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July 2021

Beauty is in the eye of the beholder

I brushed my hand against a wattle and something stung me. It was intense pain like a wasp sting. When I looked I saw this pretty caterpillar. Why is it so attractive?

Answer

The colours on this cup moth caterpillar are a warning of painful stings for any would-be predators.

You have been stung by a cup moth caterpillar. The one you’ve found is a widespread species called the Wattle Cup Caterpillar (Calcarifera ordinata). Caterpillars of the moth family Limacodidae are famous for the vibrant colours displayed by many species. Those colours are not just for show, but convey an important message.

Colours evolve in nature for a variety of reasons. In some cases the brilliant hues are actually displayed to be attractive and admired. Many male jumping spiders (family Salticidae) are strikingly marked in a bold livery of iridescent blues and reds. Countless birds exhibit breath-taking hues, with lilac bibs, scarlet crowns, metallic blue breasts and so much more. Some lizards too, such as males of the aptly named rainbow skinks (genus Carlia), acquire bright blue and red pigments on their throats and flanks during the breeding season. In all these cases, the beauty has a purpose. It is to attract. The colours have evolved for males to display to females in their quests for mates.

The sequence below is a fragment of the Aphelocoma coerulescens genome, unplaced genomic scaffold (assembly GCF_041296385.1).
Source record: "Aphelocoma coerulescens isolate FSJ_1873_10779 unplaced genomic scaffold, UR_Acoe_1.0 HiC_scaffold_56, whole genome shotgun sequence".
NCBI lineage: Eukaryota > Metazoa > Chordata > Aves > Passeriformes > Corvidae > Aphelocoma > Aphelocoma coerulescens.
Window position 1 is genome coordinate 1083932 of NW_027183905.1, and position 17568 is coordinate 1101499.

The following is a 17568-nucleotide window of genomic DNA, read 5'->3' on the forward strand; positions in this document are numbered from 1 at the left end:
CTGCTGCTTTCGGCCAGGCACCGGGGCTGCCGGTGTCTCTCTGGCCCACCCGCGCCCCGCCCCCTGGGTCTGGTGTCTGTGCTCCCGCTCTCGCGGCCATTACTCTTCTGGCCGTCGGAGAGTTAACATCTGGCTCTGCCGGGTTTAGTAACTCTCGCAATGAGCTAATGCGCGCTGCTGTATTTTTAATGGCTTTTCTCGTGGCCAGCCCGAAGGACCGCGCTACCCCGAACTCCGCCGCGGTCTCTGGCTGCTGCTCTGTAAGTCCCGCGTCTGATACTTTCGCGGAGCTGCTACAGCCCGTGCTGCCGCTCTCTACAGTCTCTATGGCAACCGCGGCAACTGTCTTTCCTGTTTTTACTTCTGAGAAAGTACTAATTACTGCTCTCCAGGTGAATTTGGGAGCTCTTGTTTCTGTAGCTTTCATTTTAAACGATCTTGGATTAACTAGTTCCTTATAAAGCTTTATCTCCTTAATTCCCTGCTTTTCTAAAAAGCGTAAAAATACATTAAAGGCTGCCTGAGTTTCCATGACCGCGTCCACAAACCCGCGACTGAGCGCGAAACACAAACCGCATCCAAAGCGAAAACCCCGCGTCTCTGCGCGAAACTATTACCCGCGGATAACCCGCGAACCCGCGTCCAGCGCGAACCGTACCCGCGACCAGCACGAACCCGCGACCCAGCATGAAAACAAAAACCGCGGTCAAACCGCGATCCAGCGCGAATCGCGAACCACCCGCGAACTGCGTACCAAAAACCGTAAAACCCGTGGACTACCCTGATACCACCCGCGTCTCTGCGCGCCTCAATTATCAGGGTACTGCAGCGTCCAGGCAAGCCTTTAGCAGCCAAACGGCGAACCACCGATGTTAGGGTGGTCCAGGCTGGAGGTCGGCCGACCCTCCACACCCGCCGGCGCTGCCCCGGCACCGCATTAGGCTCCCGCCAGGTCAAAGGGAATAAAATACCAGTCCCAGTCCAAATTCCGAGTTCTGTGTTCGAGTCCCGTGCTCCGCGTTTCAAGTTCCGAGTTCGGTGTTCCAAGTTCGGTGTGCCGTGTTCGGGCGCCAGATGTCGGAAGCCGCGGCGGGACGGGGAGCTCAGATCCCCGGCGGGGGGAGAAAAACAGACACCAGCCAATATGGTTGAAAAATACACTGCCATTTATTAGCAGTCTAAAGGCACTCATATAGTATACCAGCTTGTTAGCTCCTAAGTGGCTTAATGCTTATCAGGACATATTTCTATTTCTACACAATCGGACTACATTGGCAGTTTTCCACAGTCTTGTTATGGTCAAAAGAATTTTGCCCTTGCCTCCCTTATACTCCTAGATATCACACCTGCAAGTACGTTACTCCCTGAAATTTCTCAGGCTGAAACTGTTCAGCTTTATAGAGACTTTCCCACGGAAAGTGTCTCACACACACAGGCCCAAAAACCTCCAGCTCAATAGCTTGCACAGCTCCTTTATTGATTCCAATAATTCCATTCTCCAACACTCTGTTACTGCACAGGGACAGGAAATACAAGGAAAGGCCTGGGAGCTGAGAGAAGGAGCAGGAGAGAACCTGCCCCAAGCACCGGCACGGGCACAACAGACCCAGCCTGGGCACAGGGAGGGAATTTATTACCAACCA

But sometimes the story behind the bright colours is more sinister. In the case of the cup moth caterpillar, they are there to repel. They warn of penalties in the form of acute pain for anything that gets too close. Such warning colours are called aposematic colours. They are widespread in the animal kingdom to advertise the potential for stings, bites, repugnant fluids and nasty tastes.

Cup moth larvae display a striking array of lurid colours. With those colours there are spines, each of them hollow and attached to a venom gland. The slightest touch can elicit an immediate, painful reaction, so they have no need for camouflage. They tend to sit comfortably on exposed leaves with the expectation that few, if any animals will attempt to prey on them. Those that do will sorely remember the experience and avoid them in future. Experiments have shown that some paperwasps, natural invertebrate predators of many caterpillar species, demonstrate an aversion learning response after negative experiences with cup moth caterpillars. When they know what they are, they leave them alone.

Cup moth caterpillars go under a number of names and some are quite evocative. The name ‘cup moth’ alludes to the round shape of the cocoon, but ‘Chinese junk’ and ‘Bondi tram’ are based on the unusually shaped larvae. So if you see cup moth caterpillars, enjoy and admire them but also be warned. There is a reason for those fabulous colours. Those caterpillars are not just sitting pretty!

Want to know more? Our Discovery Centre is a free service open seven days per week, with experts ready to answer your questions. You can phone, write, contact us via our website or pop in. If we don’t know the answer we will try to find out for you.

Queensland Museum's Find out about... is proudly supported by the Thyne Reid Foundation and the Tim Fairfax Family Foundation.